N UMEROUS collateral pathways develop to maintain the circulation to the arm following occlusion of the proximal subclavian or innominate artery.2,8,9,11 Under certain circumstances, all branches of the proximal subclavian artery, certain branches of the external carotid artery, and even the internal carotid artery may supply blood to the ischemic arm. The vertebral artery, however, because of its size and direct connection to the contralateral vertebral at its junction with the basilar artery, is the most important of these. The reversal of vertebral artery flow which occurs with proximal subclavian artery occlusive lesions may deprive the brain of sufficient arterial blood flow so that significant neurological manifestations result.14 The terms "subclavian steal syndrome"4 and "brachial-basilar insufficiency syndrome"10 have been used in reference to this association and are descriptive of the hemodynamic alterations which occur.A review of our arteriographic experience in patients with symptoms and/or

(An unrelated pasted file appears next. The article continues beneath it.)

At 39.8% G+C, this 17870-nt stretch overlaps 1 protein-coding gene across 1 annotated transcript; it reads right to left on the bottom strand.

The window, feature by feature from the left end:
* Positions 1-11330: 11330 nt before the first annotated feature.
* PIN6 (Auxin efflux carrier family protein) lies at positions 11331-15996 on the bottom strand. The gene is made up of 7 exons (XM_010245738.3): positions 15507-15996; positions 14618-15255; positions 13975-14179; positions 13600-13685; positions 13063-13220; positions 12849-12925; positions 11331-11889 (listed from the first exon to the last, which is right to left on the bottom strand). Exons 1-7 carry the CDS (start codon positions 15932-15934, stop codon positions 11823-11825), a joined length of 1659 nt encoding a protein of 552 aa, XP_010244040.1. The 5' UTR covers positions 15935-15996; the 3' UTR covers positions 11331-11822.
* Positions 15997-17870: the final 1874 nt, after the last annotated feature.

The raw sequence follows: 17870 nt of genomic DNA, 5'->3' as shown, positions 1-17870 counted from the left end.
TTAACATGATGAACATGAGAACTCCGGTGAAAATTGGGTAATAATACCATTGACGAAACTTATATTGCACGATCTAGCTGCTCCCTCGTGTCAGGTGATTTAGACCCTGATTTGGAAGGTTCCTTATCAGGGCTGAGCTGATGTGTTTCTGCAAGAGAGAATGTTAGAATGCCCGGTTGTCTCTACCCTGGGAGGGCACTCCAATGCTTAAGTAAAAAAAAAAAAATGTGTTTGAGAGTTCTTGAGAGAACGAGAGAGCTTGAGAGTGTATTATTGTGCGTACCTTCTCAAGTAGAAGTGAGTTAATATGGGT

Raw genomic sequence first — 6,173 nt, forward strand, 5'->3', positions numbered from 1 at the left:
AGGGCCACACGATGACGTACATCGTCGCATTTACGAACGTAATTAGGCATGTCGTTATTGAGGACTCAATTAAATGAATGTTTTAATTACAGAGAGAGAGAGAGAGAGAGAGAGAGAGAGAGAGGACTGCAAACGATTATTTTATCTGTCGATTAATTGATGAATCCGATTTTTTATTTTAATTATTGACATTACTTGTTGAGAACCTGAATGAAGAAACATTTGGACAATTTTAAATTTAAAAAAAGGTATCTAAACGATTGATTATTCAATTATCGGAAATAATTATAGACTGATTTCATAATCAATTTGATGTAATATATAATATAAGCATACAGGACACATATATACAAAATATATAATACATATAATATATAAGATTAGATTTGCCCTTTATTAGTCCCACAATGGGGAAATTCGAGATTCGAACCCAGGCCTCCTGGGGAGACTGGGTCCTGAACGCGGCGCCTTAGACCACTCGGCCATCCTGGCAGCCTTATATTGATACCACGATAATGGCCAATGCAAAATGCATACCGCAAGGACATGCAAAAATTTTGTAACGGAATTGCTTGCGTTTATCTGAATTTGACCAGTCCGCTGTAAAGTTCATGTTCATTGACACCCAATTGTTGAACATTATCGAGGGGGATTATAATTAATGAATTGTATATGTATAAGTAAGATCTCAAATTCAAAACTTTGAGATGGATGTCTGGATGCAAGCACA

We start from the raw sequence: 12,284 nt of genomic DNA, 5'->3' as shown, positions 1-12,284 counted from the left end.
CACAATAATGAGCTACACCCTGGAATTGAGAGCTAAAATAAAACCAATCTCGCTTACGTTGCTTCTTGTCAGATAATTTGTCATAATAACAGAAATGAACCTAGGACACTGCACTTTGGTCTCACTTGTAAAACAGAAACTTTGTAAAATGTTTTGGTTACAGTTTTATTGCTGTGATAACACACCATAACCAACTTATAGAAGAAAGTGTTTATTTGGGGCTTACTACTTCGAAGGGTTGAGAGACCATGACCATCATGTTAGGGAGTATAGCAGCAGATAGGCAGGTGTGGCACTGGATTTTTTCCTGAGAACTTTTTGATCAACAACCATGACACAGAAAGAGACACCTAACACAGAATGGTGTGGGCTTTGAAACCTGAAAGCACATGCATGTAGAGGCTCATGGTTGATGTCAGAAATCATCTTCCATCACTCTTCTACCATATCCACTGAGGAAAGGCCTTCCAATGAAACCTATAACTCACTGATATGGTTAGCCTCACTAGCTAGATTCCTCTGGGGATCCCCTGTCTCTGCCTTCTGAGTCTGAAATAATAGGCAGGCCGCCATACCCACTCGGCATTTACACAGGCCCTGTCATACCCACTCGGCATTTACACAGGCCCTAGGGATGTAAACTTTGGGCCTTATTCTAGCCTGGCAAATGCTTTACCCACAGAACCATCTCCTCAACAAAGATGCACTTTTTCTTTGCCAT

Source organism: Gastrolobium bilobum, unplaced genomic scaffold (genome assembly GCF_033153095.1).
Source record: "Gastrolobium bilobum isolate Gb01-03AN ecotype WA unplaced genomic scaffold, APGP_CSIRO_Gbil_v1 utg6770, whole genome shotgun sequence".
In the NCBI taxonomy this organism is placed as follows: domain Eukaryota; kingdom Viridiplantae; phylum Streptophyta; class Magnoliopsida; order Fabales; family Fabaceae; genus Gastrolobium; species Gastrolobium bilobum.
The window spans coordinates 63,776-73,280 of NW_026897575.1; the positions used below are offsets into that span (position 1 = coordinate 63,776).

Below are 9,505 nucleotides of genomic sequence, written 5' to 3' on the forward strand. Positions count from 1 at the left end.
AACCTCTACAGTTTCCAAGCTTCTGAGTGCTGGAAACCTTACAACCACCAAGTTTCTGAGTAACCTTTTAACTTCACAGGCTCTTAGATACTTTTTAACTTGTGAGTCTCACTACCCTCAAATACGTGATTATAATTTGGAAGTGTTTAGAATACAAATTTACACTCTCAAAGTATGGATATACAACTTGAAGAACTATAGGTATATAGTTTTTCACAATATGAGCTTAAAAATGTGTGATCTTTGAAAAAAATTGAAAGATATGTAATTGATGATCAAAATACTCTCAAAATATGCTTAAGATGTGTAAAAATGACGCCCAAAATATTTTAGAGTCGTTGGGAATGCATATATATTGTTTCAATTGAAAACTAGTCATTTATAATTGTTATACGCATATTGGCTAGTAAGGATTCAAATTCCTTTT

GONZALEZ LL, WIOT JF, BOYD AD. Retrograde Flow in the Vertebral Artery. Arch Surg. 1965;91(1):185–194. doi:10.1001/archsurg.1965.01320130187022
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